Lateral ankle inversion sprains occur frequently in sports and recreation activities. Although many patients relatively recover after their first acute injury, chronic ankle instability is often reported after ankle sprains despite treatment. Chronic ankle instability includes mechanical instability and functional instability. Surgical procedure is effective in restraining the ankle joint to reduce mechanical instability. Functional instability (FAI), however, poses a more difficult issue with little improvement following either conservative treatment or surgical intervention. FAI is primarily identified by a condition of recurrent ankle sprain and/or an incidence of ankle "giving way". There have been inconsistent results in the literature about the role of suggested FAI factors including ankle join laxity, proprioceptive deficiencies, peroneal muscle weakness, and elongated muscle response time. None of them provides a reasonable explanation for ankle "giving way" phenomenon. We have recently suggested an etiological FAI factor, i.e. hyper-reactivity to unloading reaction. We demonstrated in our previous study a hyper-reactivity to unloading reaction in FAI ankles compared to normal ankles in healthy subjects. A major limitation of our previous study was static stretch applied to the tested ankle. To further link the hyper-reactivity theory to FAI, we propose to test FAI ankles using a combination of dynamic stretch and nociceptive stimulation that mimic the condition of an ankle giving way incidence. In our recent pilot study we observed in the majority of the subjects a shifting in reactive movement pattern that is closely mimic the ankle giving way phenomenon. In the proposed study, we will test 25 FAI subjects and 25 healthy control subjects to demonstrate a shift in reactive movement pattern in the majority of the FAI subjects in terms of quantitative changes in kinematic and kinetic variables compared to ankles of healthy controls. The result of the proposed study may fill the last, but most important gap between our hyper-reactivity theory and FAI.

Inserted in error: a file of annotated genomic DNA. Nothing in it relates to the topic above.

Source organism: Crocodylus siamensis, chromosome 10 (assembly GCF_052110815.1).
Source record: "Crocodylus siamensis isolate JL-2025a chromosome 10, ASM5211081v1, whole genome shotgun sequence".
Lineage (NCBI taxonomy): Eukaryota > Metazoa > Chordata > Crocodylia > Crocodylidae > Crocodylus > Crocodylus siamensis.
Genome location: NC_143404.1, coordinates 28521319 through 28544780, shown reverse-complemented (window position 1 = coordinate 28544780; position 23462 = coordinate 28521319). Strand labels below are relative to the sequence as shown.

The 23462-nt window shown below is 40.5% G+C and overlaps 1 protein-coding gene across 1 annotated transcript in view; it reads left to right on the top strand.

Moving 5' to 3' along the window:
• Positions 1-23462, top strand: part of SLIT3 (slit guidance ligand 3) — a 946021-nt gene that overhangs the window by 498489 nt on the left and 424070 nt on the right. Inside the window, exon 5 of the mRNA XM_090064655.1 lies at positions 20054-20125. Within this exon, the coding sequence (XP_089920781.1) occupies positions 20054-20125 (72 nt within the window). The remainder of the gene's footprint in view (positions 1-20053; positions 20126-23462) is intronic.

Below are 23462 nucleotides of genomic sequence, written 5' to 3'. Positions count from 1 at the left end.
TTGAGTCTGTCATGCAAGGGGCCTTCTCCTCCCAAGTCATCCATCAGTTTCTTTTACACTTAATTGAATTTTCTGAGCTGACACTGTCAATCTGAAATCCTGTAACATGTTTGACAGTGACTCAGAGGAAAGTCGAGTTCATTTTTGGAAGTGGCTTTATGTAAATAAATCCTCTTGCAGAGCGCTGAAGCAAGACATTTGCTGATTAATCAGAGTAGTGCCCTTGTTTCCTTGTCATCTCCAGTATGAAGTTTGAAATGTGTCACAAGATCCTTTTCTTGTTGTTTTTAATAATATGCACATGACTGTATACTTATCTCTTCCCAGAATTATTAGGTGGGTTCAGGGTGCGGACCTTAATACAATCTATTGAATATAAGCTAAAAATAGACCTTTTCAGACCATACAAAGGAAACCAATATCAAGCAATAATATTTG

This study will help clinicians and researchers to better understand the mechanism of functional ankle instability. The results of the proposed study may lead to the development of more accurate diagnose tool and effective training approach for people who suffer from functional ankle instability.
|Jain, Tarang Kumar; Wauneka, Clayton; Liu, Wen (2014) Unloading reaction during sudden ankle inversion in healthy adults. Gait Posture 39:529-33|